CAMDEN, NJ — How will public access look at the new athletic facilities set to rise where the old Campbell’s Field once stood? And how much say should Rutgers-Camden have given their contributions to the project — which includes $7.5 million?

These were two of the many questions raised by stakeholders and community members as they gathered at Rutgers University on Monday night to discuss the highly discoursed project in Camden. 

Project managers hope to break ground on the $15 million field, once home to the Camden Riversharks, around Memorial Day. 

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However, locals say that in addition to an outline of public access to the county-owned field, others aspects of the project have not been clearly communicated. 

Camden County Improvement Authority (CCIA) Chief Operating Officer James Lex, Camden County Counsel Chris Orlando, members of the respective firms handling design and engineering, and Rutgers spokesman Mike Sepanic were in attendance to say the community was being heard on matters of access as well as public safety and traffic-calming measures.

“I trust you but you have to look back to history to look on what we should do now,” said Ben Saracco during the meeting. “So will you work with the community to form an actual legally-binding community benefits agreement between brokers [regarding access and other additions] at these potentially additional Green Acres fields, as well as existing Green Acres fields in the city?”

 Camden County Freeholder Jeff Nash answered with a resounding “yes.”

“The one thing I don't want to happen is for this to be a Rutgers field only. I get the dynamic of what's going on in the fields that currently exist,” said Nash. “Rutgers made a sizable multi-million dollar investment to build these fields, and they need a place for their baseball team to play and practice. So they have access to that. But it’s probably no different from the senior softball leagues that we have at our parks that permit certain times during the day and after that the community has access to it.”

Getting on the same page

When completed roughly in the spring of 2021, the facilities will offer an eight-lane track and field, as well as a baseball diamond with scenic views of the Philadelphia skyline and the Ben Franklin Bridge.

Rutgers’ NCAA Division III baseball team will call it home — as would softball, soccer, lacrosse and field hockey teams. 

Unlike other county-owned parks like Pyne Poynt Park, the new field presents a unique situation with Rutgers ostensibly having a set of scheduled games but city leagues like the Camden Youth Soccer League hoping to host games too.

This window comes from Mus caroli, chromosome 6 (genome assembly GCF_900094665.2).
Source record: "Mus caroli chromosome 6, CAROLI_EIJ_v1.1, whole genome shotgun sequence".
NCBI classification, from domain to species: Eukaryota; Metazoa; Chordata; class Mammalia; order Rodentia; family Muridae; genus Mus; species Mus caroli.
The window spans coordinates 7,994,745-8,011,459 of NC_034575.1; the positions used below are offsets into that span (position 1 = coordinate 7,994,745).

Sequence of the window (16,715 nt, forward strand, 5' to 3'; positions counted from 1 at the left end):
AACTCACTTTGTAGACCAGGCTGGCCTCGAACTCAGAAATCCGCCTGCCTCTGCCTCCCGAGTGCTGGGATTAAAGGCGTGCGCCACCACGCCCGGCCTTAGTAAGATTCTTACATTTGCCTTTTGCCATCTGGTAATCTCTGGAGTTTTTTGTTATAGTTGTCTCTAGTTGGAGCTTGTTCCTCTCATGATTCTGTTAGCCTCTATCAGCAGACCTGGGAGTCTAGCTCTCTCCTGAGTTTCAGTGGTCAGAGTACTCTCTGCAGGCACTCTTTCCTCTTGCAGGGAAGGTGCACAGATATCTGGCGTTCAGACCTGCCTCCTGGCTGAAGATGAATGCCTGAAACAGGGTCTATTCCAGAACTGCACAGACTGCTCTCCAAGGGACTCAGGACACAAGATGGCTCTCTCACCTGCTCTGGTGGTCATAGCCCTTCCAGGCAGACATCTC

Rutgers spokesman Mike Sepanic said during the meeting that the university pays to maintain the school's current playing fields — the Rutgers-Camden Community Park. 

Although it is unclear who exactly will handle maintenance of the new field, security is expected to be handled by the university.

“In terms of this property, we’re bringing seven and a half million to the table…is it enough money to warrant the value of the property? I don't know. I suspect not, but I don't,” Sepanic said. “I think that an agreement [regarding use is a matter] we’re going to keep working through.”

At the meeting, it was clarified that the current plan calls for 14 trash receptacles (five outside and nine inside), synthetic surfaces, movable bleachers and bus drop-off on Pearl Street. 

It will allow the Rutgers teams to populate one field and community members the other simultaneously — with safety measures taken into account.

Other matters that have not been ironed out yet: what the exact hours of the park will be and the specific number of trees that will be planted within the park grounds. 

Ewing Cole designers noted that the rendering it presented at the recent city and community meetings was not final, pointing out temporary placeholders like the trees along the interior of the track field and the “Rutgers Camden” name emblazoned on a building along the exterior.

Bryan Morton, president of Parents for Great Camden Schools and founder of the North Camden Little League, said storage for community leagues, as well as lacrosse and field hockey programs should be considered for city youth — to which Sepanic agreed. 

City Councilwoman Felisha Reyes-Morton emphasized the need for safety measures like signage and lighting for the oft-barren part of the city during the late hours.

Cooper Grant Neighborhood Association president Jonathan Latko expressed concerns over flooding in the area — namely on Point Street — and hopes the project would help mitigate flooding issues for future residents. 

Since part of the field — which was demolished a little over a year ago — sits below the flood plain, the project still needs Department of Environmental Protection (DEP) permits in order to materialize. 

But all signs point to shovels breaking ground this year.

The Camden County Board of Chosen Freeholders passed on first reading an $11 million bond ordinance in February to fund part of the build-out. 

“This has been described as a community park, not a park being built for Rutgers, and therefore it should be subject to the same management of other county parks,” a north Camden resident, who did not want to be named, told TAPinto Camden after the meeting. “There being enough trash receptacles and lighting for safety. The community having storage when they visit. These and more were stated goals that I hope will be incorporated [in the community agreement].”

Freeholder Nash said Maggie McCann, director of parks for Camden County, was sick and could not attend the meeting — but would receive an update from him.

Another meeting will be held with the community prior to construction on the field. The date is still be determined.

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